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‘Coloured drawers from waist to knees!’

When gentlemen bathing naked was discussed at a Weymouth Town Council meeting in May 1860, Alderman Ayling reckoned the culprits should be horsewhipped. The bathing machines, it was suggested, had been placed too close to the promenade creating this indecency. The machines were essentially mobile changing rooms. Locals paid six pence (2.5p) for their use but visitors were charged nine pence (4p).

Railway excursionists from Bath and Bristol were blamed for rendering this nuisance to be increasingly offensive. Apparently, both in France and in Brighton, male bathers were required to wear ‘coloured drawers from the waist to the knees’ so it was reckoned that this regulation should be introduced at Weymouth.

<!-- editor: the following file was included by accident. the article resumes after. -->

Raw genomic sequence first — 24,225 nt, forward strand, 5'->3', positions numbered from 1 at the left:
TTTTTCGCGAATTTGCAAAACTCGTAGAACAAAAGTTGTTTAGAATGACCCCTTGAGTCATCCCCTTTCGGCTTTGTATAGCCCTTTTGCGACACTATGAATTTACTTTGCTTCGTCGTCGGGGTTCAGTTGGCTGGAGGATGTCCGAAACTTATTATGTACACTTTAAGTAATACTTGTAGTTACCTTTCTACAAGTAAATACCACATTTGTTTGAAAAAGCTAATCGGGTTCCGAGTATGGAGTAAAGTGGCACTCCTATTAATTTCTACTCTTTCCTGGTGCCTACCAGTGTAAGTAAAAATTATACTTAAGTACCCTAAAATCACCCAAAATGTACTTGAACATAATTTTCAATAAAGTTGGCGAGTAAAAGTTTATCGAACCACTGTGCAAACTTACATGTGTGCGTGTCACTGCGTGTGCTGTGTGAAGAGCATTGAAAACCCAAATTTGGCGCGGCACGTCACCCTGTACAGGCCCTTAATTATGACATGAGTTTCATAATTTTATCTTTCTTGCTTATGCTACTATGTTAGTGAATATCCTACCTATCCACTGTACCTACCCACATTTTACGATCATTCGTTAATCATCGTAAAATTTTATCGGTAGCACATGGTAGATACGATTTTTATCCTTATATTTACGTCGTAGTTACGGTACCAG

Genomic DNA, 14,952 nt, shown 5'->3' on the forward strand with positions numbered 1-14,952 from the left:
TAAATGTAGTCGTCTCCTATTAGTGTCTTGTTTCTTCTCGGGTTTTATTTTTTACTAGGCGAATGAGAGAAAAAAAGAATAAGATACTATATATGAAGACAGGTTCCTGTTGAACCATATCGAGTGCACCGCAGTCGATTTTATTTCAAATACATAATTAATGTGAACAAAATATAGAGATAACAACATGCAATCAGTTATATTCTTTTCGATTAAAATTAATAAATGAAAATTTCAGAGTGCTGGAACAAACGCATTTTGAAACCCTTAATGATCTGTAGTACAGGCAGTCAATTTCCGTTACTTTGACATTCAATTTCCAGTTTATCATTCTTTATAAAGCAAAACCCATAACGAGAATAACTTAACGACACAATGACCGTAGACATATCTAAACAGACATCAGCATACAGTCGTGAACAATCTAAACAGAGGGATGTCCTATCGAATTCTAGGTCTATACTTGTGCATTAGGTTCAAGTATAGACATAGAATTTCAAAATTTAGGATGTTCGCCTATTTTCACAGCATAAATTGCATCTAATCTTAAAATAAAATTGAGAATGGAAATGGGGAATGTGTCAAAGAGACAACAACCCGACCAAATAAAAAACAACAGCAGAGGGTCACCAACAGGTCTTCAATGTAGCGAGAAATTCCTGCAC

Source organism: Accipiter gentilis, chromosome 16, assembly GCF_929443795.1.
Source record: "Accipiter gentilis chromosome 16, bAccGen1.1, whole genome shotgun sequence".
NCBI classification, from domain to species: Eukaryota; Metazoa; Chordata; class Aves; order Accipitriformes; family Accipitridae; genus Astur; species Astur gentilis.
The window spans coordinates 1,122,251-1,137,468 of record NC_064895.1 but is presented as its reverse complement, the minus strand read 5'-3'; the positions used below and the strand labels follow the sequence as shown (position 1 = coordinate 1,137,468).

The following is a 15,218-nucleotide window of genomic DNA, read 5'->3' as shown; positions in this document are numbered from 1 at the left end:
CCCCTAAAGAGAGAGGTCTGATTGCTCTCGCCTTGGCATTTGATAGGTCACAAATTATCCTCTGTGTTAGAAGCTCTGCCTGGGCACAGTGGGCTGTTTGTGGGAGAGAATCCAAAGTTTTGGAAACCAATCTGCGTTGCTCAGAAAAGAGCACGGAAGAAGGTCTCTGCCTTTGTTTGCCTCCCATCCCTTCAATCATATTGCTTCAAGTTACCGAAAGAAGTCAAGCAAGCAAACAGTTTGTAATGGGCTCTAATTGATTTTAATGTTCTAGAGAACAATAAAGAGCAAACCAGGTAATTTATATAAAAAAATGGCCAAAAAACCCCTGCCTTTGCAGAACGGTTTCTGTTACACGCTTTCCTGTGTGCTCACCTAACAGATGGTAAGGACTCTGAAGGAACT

It was proposed that the bathing machine proprietors should provide several coloured drawers and a fine of two shillings and sixpence (12.5p) imposed for each offence. As dresses were provided for women, it was reckoned that something broadly similar should  be provided for men. (Source: Poole & Dorset Herald  - 24th May 1860.)

Men were allowed to bathe nude before 8am but the bathing machines of men and women had to be kept 50 yards apart.

A few years later, a local newspaper reader complained that the men and ladies bathing machines were placed too close together. The reader continued that a similar set of nuisance existed some years earlier at Southsea where ‘the depth of water allowed ghastly specimens of humanity to expose themselves by bathing close to the shore.’ One bather was driven to a swift retreat by a cannonade of large pebbles thrown by the writer who added:

‘Sadly, Weymouth provides no supply of these handy and irresistible arguments.’


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